Human Immunodeficiency Virus and Acquired Immune Deficiency Syndrome (Prevention and Control) Act, 2017

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The Human Immunodeficiency Virus and Acquired Immune Deficiency Syndrome (Prevention and Control) Act, 2017
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Parliament of India

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Citation
Territorial extent

India

Enacted by
Passed

21 March 2017

Enacted by
Passed

11 April 2017

Assented to

20 April 2017

Effective

10 September 2018

Legislative history
Status: In force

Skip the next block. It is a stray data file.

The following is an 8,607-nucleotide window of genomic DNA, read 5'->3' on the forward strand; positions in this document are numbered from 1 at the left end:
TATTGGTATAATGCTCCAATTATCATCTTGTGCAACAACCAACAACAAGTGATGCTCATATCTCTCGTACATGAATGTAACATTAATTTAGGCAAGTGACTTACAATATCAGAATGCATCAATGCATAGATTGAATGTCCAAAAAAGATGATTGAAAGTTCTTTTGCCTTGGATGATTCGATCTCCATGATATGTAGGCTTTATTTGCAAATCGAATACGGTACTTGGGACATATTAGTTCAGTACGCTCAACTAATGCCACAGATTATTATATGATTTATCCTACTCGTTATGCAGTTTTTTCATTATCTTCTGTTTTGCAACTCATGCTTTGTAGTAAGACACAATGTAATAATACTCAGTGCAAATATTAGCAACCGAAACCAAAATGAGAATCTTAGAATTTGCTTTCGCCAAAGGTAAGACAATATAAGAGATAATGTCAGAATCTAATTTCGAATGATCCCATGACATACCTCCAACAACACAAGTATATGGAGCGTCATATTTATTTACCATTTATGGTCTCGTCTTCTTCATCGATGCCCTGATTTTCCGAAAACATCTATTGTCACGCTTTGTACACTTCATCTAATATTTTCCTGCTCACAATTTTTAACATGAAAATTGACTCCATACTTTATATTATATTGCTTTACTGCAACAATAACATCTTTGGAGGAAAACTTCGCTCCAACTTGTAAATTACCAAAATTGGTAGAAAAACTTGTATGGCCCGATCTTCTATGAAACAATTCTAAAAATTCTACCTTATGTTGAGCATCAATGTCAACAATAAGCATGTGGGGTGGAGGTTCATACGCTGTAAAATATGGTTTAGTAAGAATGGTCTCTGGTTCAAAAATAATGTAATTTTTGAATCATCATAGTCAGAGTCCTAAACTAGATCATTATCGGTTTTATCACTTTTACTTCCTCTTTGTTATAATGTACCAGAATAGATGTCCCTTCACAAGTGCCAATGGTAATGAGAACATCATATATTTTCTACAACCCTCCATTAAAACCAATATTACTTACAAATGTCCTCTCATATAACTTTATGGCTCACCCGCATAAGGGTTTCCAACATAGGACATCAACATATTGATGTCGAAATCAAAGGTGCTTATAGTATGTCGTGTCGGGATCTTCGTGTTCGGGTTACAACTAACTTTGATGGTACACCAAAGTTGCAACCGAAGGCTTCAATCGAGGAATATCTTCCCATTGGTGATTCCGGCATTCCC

The Human Immunodeficiency Virus and Acquired Immune Deficiency Syndrome (Prevention and Control) Act, 2017, often shortened to the HIV/AIDS Prevention Act, is an act of the Parliament of India that provides for controlling and preventing of HIV/AIDS and securing the rights of individuals diagnosed with HIV/AIDS. The bill for the act was introduced in the Rajya Sabha on 11 February 2014 and was referred to a Standing Committee on 24 February 2014, which submitted its report on 29 April 2015. After few amendments to the original 2014 bill, it was passed by the Rajya Sabh on 21 March 2017 and the Lok Sabha on 11 April 2017. It received Presidential assent on 20 April 2017, and became effective from 10 September 2018. The HIV/AIDS Prevention Act originated from a draft bill submitted by Lawyers Collective, a non-governmental organization, to the National AIDS Control Organisation (NACO) in 2006. The act penalises propagation of hate against HIV/AIDS affected persons, ensures the right of HIV/AIDS affected minors to shared household, protects non-disclosure of HIV/AIDS status in the absence of court order and mandates informed consent to disclose HIV/AIDS positive identity, inter alia. However, civil society organisations and HIV/AIDS affected persons criticsed the act on certain legal language issues, as it mandates the state to provide HIV/AIDS affected persons with medical services "as far as possible". This aspect was absent from the draft bill submitted to NACO.